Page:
Go Get Briseis

This selection from the Iliad begins with Agamemnon, ends with Achilles, and has at its center Briseis, a woman captured in war and warred over by the Achaean heroes.

Iliad 1.318-350

Agamemnon did not threaten Achilles
and leave it at that. No, he told his able servants,
the heralds Talthybius and Eurybates:
“Go to Achilles’ hut, take Briseis by the arm,
and bring her here. If he won’t give her up,
well, I’ll go with more men and take her myself—
and all the worse for him.”

With that harsh instruction, he sent them on their way.
Reluctant, they walked the shore of the barren sea
to the Myrmidon encampment. And there they found him,
Achilles, idling by his hut and black ship,
not glad to see them. Frightened, awestruck,
they stood before the king saying nothing,
asking nothing. But, in his heart he knew.
He spoke: “Greetings, heralds. Messengers of Zeus and men,
come closer. You’re not to blame; Agamemnon is.
He’s the one who sent you for the girl, Briseis.
Come then, Zeus-born Patroclus, bring the girl out.
Give her to them to take away . . .”

And so Patroclus obeyed his dear comrade:
he brought Briseis from the hut and gave her over
to be led away. The men went back the way they came,
along the Achaean ships. The woman, reluctant,
went with them. Achilles was in tears.
He left his comrades, sat down on the grey sea’s shore,
and looked out on the boundless waters.

I want to highlight a word which occurs twice in the passage: ἀέκων, which I translate “reluctant.” Homer uses it to describe the heralds as they go to collect Briseis from Achilles. Some lines later he uses it to describe Briseis as the heralds return with her to Agamemnon.

What to make of this symmetry? Does it make sense to suggest the heralds and Briseis are in the same boat? The heralds seem to be reluctant because they fear Achilles. But Briseis is unconsenting in a more fundamental way: she’s a sex slave; all that’s happening is against her will. In other words, there’s reluctance, and then there’s reluctance. Homer, I suspect, is neither so monstrous nor so obtuse as to elide the difference.

So try this: in the passage above, reluctance isn’t a disposition of minds, but a disposition of bodies. Whether it’s the heralds or Briseis we’re talking about, the phenomenology of reluctantly going someplace would be largely the same: dragging feet; nervous glancing; head down; unsmiling expression, etc.

That’s one way to justify the symmetry suggested by ἀέκων (“reluctant”), but is that satisfying? I can’t resolve the matter. But what I’m sure of is that conundrums of this sort contribute to the Iliad’s claim on our attention.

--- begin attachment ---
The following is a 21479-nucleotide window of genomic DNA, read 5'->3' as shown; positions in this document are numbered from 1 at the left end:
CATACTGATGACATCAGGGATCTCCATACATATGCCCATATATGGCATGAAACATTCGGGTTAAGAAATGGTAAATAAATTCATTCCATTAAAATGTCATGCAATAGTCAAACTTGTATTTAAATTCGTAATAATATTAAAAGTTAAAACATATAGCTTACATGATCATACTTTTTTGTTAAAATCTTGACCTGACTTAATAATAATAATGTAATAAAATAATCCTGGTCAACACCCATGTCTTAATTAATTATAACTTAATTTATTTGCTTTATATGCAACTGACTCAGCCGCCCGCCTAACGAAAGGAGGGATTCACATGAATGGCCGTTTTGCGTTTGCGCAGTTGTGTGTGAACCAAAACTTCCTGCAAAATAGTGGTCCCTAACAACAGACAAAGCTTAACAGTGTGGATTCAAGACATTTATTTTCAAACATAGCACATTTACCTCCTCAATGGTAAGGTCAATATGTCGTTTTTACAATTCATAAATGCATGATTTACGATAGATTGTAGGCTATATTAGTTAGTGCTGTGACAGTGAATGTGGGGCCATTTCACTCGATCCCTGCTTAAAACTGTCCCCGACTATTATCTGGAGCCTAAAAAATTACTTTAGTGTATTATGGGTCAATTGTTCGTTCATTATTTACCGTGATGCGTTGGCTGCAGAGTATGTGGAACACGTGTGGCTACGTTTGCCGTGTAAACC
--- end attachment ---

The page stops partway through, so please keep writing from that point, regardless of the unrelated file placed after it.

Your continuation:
Iliad 1.318-350

. . . οὐδ᾽ Ἀγαμέμνων
λῆγ᾽ ἔριδος τὴν πρῶτον ἐπηπείλησ᾽ Ἀχιλῆϊ,
ἀλλ᾽ ὅ γε Ταλθύβιόν τε καὶ Εὐρυβάτην προσέειπε,
τώ οἱ ἔσαν κήρυκε καὶ ὀτρηρὼ θεράποντε:
ἔρχεσθον κλισίην Πηληϊάδεω Ἀχιλῆος:
χειρὸς ἑλόντ᾽ ἀγέμεν Βρισηΐδα καλλιπάρῃον:
εἰ δέ κε μὴ δώῃσιν ἐγὼ δέ κεν αὐτὸς ἕλωμαι
ἐλθὼν σὺν πλεόνεσσι: τό οἱ καὶ ῥίγιον ἔσται.

ὣς εἰπὼν προΐει, κρατερὸν δ᾽ ἐπὶ μῦθον ἔτελλε:
τὼ δ᾽ ἀέκοντε βάτην παρὰ θῖν᾽ ἁλὸς ἀτρυγέτοιο,
Μυρμιδόνων δ᾽ ἐπί τε κλισίας καὶ νῆας ἱκέσθην,
τὸν δ᾽ εὗρον παρά τε κλισίῃ καὶ νηῒ μελαίνῃ
ἥμενον: οὐδ᾽ ἄρα τώ γε ἰδὼν γήθησεν Ἀχιλλεύς.
τὼ μὲν ταρβήσαντε καὶ αἰδομένω βασιλῆα
στήτην, οὐδέ τί μιν προσεφώνεον οὐδ᾽ ἐρέοντο:
αὐτὰρ ὃ ἔγνω ᾗσιν ἐνὶ φρεσὶ φώνησέν τε:
χαίρετε κήρυκες Διὸς ἄγγελοι ἠδὲ καὶ ἀνδρῶν,
ἆσσον ἴτ᾽: οὔ τί μοι ὔμμες ἐπαίτιοι ἀλλ᾽ Ἀγαμέμνων,
ὃ σφῶϊ προΐει Βρισηΐδος εἵνεκα κούρης.
ἀλλ᾽ ἄγε διογενὲς Πατρόκλεες ἔξαγε κούρην
καί σφωϊν δὸς ἄγειν . . .

ὣς φάτο, Πάτροκλος δὲ φίλῳ ἐπεπείθεθ᾽ ἑταίρῳ,
ἐκ δ᾽ ἄγαγε κλισίης Βρισηΐδα καλλιπάρῃον,
δῶκε δ᾽ ἄγειν: τὼ δ᾽ αὖτις ἴτην παρὰ νῆας Ἀχαιῶν:
ἣ δ᾽ ἀέκουσ᾽ ἅμα τοῖσι γυνὴ κίεν: αὐτὰρ Ἀχιλλεὺς
δακρύσας ἑτάρων ἄφαρ ἕζετο νόσφι λιασθείς,
θῖν᾽ ἔφ᾽ ἁλὸς πολιῆς, ὁρόων ἐπ᾽ ἀπείρονα πόντον:

 Photograph by Hans Bellmer, German Surrealist (1902-1975). The intimations of fear, sex, and violence seem appropriate.

Larry Benn has a B.A. in English Literature from Harvard College, an M.Phil in English Literature from Oxford University, and a J.D. from Yale Law School. Making amends for a working life misspent in finance, he’s now a hobbyist in ancient languages and blogs at featsofgreek.blogspot.com.

Harming the Athenians

Thanks to Dimitri Nakassis for sending me this passage

Thucydides. 7.27

“Thirteen hundred peltasts, Thracian swordsmen from the Dii tribe, also came to Athens the same summer. They were supposed to have traveled to Sicily with Demosthenes. Because they were rather late, the Athenians decided to send them back to Thrace where they came from. For it seemed too expense to retain them for the Decelean War since they each were earning a drachma a day.

Since Decelea was first invested by the whole enemy army in that summer and later was held by the garrisons coming from different cities coming in turn to ravage the land, it was causing great harm to the Athenians. Indeed, this undermined Athenian affairs first by loss of property and then by the death of men.

Previous attacks were brief and did not keep the Athenians from deriving benefit from their land the rest of the time. But once they were continually invested in Attica and they were sometimes attacking in force and at other times using a single garrison attacking the country and pillaging to supply itself. The Spartan king Agis was also present and he was no slacker in prosecuting the war.